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Helping Children and Young People Cope

Helping Children and Young People Cope

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Published by P. Glenn Smith

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Published by: P. Glenn Smith on Apr 03, 2012
Copyright:Attribution Non-commercial


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Helping childrenand young peoplecope with crisis
Information for parentsand caregivers
Original content compiled by Ruth Wraith and Australian Red Cross (2010). Australian Red Crossacknowledges the use of material from ‘What Parents Can Do: Helping Children and AdolescentsCope With Violence and Disasters’ published by the National Institute of Mental Health, USA(2006). This resource was originally developed with the generous support of the Alfred FeltonBequest and ANZ Trustees Program, Charitable Purposes in Victoria - Ruth Watchorn Estate,Bendigo and Adelaide Bank Community Enterprise Foundation and Eldon & Anne Foote Trust of the Lord Mayor’s Charitable Foundation. Red Cross thanks the parents and young people affectedby emergencies who shared their stories in the development of this booklet. Thank you also to theagencies and mental health professionals who assisted in the consultation and drafting stages of the project. All people featured in photographs have consented to the use of their image in RedCross resources.Cover photo credit: Australian Red Cross / Rodney Dekker & Australian Red Cross / Tim Lofthouse This booklet uses the term ‘parent’ when referring to the primary caregiver/s. This may also include family members or other close or trusted adults. The words ‘child’ and ‘children’ are used when referring to all young people aged 0-25 years.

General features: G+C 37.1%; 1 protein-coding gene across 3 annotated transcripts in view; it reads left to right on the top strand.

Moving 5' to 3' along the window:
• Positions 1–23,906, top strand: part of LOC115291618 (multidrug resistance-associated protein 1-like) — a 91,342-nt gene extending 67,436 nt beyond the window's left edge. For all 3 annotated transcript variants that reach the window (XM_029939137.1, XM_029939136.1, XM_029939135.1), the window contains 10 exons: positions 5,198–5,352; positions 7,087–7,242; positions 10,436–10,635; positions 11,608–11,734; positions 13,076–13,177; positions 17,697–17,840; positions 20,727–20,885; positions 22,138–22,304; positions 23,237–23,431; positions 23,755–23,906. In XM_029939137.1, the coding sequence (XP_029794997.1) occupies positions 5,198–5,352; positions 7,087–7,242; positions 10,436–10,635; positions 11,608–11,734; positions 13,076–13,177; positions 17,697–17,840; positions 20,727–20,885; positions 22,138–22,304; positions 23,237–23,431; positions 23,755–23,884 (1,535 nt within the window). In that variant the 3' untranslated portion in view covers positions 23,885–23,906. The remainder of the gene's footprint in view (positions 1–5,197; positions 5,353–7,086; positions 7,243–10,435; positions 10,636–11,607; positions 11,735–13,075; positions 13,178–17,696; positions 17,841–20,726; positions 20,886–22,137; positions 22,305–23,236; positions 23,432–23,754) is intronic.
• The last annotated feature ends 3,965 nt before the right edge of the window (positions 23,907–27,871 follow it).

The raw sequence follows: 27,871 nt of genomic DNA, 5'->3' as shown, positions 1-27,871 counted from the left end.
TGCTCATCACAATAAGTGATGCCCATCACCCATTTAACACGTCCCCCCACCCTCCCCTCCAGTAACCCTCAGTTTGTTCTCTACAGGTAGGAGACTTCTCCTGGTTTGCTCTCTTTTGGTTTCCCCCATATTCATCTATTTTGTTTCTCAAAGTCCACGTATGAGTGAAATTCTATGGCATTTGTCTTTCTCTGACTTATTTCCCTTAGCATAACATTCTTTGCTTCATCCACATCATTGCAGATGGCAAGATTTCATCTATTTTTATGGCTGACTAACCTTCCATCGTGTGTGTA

This booklet is designed to:
Some words of encouragement:
 A little early help cansave a lot of heartache.
1. Stress and trauma 52. Loss and grief 63. Reactions: 5 years and under 84. Reactions: 6 to 11 years 105. Reactions: 12 to 18 years 126. Reactions: 18 to 25 years 147. Sleep 168. Looking after yourself 189. Helping children cope 2010. The media 2211. Suggested activities 2412. When and where to get help 28
Sometimes children have experiences which are very demanding, challenging or overwhelming.
 relationship breakdowns
 The impact may be mild or severe and may damage the child’spsychological health and emotional wellbeing, causing stressor trauma.
 terrifying, or overwhelming event
 and painful feelings.
 have any concerning reactions at all;
 appropriate understanding and support;
 after the event;
 and discover new strengths or skills;
 indicator of how a child will cope.
1. Stress and trauma
Everyone reactsdifferently andrecovers intheir own way.There is no rightor wrong.Some childrenwill be fine.Others maydevelop anew senseof resilienceand strength.Recovery canbe quick andstraightforward.Occasionally,it can be morecomplex andtake longer.
Trauma can happenafter a single eventor experience.Trauma can alsooccur if stress buildsup over time.
But remember not allstressful situationscause trauma.
   A  u  s   t  r  a   l   i  a  n   R  e   d   C  r  o  s  s   /   R  o   d  n  e  y   D  e   k   k  e  r

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